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Eur Heart J. 2010 Jul;31(14):1792-801. doi: 10.1093/eurheartj/ehq168. Epub 2010 Jun 5.

Coronary optical frequency domain imaging (OFDI) for in vivo evaluation of stent healing: comparison with light and electron microscopy.

Author information

1
Department of Cardiology, Cardiovascular Center, University Hospital Zurich, Raemistrasse 100, 8091 Zurich, Switzerland. christian.templin@usz.ch

Abstract

AIMS:

Coronary late stent thrombosis, a rare but devastating complication, remains an important concern in particular with the increasing use of drug-eluting stents. Notably, pathological studies have indicated that the proportion of uncovered coronary stent struts represents the best morphometric predictor of late stent thrombosis. Intracoronary optical frequency domain imaging (OFDI), a novel second-generation optical coherence tomography (OCT)-derived imaging method, may allow rapid imaging for the detection of coronary stent strut coverage with a markedly higher precision when compared with intravascular ultrasound, due to a microscopic resolution (axial approximately 10-20 microm), and at a substantially increased speed of image acquisition when compared with first-generation time-domain OCT. However, a histological validation of coronary OFDI for the evaluation of stent strut coverage in vivo is urgently needed. Hence, the present study was designed to evaluate the capacity of coronary OFDI by electron (SEM) and light microscopy (LM) analysis to detect and evaluate stent strut coverage in a porcine model.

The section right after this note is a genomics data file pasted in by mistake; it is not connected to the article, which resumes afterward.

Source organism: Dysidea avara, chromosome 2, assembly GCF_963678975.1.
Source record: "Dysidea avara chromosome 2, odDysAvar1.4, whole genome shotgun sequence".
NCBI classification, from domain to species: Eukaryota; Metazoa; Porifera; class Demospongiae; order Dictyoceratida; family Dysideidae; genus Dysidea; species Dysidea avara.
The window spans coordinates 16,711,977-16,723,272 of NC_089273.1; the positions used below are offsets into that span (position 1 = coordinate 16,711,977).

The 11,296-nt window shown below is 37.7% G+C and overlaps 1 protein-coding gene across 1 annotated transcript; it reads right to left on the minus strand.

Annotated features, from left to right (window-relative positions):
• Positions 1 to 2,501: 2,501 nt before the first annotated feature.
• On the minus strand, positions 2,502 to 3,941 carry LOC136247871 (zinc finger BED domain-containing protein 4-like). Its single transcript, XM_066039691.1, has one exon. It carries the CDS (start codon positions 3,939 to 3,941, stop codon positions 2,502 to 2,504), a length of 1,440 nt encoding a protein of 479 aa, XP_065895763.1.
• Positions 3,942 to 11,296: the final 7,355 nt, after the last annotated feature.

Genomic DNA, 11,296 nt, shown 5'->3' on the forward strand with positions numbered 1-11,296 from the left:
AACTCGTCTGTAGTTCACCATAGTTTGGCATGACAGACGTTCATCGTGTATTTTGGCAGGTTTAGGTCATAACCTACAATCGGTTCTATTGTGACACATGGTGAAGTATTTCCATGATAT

METHODS AND RESULTS:

Twenty stents were implanted into 10 pigs and coronary OFDI was performed after 1, 3, 10, 14, and 28 days. Neointimal thickness as detected by OFDI correlated closely with neointimal thickness as measured by LM (r = 0.90, P < 0.01). The comparison of stent strut coverage as detected by OFDI and SEM analysis revealed an excellent agreement (r = 0.96, P < 0.01). In particular, stents completely covered by OFDI analysis were also completely covered by SEM analysis. All incompletely covered stents by OFDI were also incompletely covered by SEM. Analyses of fibrin-covered stent struts suggested that these may rarely be detected as uncovered stent struts by OFDI. Importantly, optical density measurements revealed a significant difference between fibrin- and neointima-covered coronary stent struts [0.395 (0.35-0.43) vs. 0.53 (0.47-0.57); P < 0.001], suggesting that differences in optical density provide information on the type of stent strut coverage. The sensitivity and specificity for detection of fibrin vs. neointimal coverage was evaluated using receiver-operating characteristic analysis.

CONCLUSION:

The present study demonstrates that OFDI is a highly promising tool for accurate evaluation of coronary stent strut coverage, as supported by a high agreement between OFDI and light and electron microscopic analysis. Furthermore, our data indicate that optical density measurements can provide additional information with respect to the type of stent strut coverage, i.e. fibrin vs. neointimal coverage. Therefore, coronary OFDI analysis will provide important information on the biocompatibility of coronary stents.

PMID:
20525979
PMCID:
PMC2903715
DOI:
10.1093/eurheartj/ehq168
[Indexed for MEDLINE]
Free PMC Article

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